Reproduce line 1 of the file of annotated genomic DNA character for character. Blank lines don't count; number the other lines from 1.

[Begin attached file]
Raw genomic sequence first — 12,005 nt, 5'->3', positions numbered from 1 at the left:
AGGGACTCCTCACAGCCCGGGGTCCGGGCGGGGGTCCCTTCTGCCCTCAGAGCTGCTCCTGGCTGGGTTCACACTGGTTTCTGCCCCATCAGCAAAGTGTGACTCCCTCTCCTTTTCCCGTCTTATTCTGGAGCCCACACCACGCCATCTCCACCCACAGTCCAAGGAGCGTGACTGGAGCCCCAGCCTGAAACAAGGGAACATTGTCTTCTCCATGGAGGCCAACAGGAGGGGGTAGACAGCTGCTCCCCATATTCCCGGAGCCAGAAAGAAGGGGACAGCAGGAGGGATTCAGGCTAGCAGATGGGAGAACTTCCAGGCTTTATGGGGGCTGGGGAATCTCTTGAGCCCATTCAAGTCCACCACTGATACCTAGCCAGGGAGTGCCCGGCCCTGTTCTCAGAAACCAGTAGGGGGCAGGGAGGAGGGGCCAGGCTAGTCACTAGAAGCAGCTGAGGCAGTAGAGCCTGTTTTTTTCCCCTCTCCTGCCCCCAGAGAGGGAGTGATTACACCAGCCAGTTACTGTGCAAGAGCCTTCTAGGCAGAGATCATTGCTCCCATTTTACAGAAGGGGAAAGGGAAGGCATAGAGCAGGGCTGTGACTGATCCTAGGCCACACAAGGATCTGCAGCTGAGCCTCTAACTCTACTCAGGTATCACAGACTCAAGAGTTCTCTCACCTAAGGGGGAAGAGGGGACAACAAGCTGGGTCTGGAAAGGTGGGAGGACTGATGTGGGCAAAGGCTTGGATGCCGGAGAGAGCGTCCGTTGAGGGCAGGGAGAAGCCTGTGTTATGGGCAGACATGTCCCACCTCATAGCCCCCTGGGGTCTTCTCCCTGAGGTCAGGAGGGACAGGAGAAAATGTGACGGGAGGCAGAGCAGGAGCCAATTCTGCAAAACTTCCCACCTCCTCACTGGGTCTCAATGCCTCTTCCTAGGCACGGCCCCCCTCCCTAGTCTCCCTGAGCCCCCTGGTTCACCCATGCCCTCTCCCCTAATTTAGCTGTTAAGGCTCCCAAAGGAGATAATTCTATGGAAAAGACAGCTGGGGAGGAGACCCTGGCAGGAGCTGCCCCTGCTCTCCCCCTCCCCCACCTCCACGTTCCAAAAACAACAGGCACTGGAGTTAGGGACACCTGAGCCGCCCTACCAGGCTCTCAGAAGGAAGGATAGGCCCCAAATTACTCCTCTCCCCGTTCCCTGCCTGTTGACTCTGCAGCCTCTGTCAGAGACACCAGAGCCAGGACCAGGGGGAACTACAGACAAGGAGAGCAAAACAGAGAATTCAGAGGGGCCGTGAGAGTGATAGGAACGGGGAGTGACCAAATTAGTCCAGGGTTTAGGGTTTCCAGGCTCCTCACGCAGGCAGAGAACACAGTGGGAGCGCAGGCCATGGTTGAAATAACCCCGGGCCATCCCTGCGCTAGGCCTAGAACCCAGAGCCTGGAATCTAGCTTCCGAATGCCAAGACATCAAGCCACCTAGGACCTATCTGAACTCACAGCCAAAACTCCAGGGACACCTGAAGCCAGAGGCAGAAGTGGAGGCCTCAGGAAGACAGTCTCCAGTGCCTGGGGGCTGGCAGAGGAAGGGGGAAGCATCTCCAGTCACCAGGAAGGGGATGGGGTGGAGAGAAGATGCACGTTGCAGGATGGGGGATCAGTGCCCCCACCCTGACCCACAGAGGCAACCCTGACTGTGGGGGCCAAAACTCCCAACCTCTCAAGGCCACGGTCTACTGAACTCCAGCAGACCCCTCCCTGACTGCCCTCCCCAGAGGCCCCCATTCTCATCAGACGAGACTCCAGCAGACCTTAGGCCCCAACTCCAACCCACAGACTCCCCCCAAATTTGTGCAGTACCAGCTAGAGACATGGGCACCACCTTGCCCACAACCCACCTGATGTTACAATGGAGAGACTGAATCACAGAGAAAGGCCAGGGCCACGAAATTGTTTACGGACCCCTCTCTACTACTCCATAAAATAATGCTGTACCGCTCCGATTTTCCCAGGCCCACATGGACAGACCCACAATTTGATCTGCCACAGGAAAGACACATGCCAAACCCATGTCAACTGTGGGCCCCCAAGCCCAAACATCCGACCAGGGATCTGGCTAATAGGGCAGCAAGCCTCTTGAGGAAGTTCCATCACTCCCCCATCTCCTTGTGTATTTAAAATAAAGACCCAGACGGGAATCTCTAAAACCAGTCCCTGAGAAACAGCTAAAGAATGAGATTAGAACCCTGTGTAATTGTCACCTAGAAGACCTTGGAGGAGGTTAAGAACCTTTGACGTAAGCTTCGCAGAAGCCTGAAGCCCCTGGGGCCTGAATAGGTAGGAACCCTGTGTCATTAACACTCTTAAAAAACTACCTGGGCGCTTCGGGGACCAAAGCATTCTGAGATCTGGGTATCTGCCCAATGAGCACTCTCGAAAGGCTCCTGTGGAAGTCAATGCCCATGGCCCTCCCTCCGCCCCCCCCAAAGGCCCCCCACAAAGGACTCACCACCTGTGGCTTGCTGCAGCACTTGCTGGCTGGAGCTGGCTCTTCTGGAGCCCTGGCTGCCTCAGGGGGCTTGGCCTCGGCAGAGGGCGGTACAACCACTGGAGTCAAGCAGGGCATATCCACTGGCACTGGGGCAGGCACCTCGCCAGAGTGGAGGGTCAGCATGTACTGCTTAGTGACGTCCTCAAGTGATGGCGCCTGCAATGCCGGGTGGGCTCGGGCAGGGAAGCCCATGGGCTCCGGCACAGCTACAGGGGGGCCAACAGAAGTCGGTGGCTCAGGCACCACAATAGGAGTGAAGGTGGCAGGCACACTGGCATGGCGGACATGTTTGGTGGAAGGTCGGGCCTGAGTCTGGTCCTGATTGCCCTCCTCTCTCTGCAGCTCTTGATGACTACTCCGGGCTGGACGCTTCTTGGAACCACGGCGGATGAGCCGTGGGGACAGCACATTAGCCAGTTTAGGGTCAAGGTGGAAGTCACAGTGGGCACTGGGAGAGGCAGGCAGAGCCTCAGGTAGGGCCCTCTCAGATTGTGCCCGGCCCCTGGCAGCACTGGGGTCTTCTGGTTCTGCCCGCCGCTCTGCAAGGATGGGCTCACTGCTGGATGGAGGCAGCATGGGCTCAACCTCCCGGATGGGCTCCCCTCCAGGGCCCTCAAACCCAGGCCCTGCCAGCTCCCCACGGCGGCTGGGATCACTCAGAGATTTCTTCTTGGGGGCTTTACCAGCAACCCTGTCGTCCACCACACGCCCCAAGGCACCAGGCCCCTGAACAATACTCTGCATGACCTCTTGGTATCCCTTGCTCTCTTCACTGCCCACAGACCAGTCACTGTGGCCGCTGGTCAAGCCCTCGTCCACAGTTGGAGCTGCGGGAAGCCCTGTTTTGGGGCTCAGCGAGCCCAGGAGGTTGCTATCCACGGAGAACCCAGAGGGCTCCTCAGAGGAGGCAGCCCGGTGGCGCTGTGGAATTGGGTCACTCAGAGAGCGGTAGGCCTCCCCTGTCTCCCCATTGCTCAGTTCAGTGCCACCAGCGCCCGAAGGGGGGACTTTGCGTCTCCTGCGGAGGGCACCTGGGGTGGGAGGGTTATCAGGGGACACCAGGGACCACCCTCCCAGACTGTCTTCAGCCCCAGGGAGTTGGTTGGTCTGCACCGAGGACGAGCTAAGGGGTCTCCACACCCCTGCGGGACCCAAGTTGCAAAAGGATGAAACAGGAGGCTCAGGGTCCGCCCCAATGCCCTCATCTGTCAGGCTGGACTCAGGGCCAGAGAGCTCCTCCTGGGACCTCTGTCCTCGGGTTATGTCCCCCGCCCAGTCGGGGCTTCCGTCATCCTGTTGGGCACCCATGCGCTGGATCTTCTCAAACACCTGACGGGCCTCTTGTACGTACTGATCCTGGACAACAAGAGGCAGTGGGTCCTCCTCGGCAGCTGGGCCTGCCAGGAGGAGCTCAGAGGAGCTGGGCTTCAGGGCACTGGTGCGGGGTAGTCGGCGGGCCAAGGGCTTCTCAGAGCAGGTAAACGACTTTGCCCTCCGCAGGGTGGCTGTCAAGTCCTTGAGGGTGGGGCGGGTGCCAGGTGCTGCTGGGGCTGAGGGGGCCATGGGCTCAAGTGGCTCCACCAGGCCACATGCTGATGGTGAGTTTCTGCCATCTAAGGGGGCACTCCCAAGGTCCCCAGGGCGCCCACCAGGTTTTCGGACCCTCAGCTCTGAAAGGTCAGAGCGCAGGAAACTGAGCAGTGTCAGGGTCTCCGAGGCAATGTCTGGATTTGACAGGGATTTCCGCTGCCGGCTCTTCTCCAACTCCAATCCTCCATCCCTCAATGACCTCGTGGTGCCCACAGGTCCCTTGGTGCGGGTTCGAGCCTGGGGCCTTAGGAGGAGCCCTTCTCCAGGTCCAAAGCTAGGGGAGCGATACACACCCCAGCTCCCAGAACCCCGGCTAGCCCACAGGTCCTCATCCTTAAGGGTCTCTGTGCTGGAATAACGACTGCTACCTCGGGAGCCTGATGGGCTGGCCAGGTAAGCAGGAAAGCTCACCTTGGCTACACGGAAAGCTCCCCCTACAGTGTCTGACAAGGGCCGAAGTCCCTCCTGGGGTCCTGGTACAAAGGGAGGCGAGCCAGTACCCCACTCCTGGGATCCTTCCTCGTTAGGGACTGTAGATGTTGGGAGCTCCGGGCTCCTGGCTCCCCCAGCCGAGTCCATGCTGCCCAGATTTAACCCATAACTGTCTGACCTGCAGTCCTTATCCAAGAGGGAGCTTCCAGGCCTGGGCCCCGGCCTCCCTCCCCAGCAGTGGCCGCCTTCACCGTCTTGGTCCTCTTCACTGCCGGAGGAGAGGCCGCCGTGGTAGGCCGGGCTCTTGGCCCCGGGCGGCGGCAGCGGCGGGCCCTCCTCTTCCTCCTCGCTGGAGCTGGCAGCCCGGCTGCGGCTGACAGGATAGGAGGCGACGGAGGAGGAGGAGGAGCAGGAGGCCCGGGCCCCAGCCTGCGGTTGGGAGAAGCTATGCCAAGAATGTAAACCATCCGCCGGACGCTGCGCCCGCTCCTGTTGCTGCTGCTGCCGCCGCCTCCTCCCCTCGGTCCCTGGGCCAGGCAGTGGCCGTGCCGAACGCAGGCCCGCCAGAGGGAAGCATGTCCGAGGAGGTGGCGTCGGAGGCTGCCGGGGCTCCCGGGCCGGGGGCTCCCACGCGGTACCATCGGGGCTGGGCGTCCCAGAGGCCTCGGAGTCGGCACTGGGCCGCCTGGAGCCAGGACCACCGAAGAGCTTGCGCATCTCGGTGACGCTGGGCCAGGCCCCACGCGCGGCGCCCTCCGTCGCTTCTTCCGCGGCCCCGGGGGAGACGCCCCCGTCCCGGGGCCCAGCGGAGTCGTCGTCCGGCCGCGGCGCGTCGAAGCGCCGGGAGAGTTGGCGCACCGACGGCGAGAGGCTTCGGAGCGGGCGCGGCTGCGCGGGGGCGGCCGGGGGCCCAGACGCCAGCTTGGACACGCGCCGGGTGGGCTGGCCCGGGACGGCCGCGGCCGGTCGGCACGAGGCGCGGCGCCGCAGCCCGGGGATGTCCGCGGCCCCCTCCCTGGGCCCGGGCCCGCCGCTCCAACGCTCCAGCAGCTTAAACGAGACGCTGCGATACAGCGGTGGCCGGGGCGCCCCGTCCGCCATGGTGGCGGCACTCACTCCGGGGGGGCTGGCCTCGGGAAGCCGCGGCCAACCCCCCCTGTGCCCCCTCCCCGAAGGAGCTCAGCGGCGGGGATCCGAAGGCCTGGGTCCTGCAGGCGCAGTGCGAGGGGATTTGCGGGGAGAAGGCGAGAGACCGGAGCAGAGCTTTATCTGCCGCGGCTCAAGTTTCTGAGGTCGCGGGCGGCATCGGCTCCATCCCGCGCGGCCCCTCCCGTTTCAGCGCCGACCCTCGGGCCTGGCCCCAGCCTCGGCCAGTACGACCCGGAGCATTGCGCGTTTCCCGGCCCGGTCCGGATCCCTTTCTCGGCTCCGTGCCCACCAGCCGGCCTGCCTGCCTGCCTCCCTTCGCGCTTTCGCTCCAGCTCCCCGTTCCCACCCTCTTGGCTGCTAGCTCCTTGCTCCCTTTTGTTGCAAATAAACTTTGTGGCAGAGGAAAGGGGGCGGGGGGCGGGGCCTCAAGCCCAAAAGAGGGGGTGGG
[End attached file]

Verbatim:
Raw genomic sequence first — 12,005 nt, 5'->3', positions numbered from 1 at the left: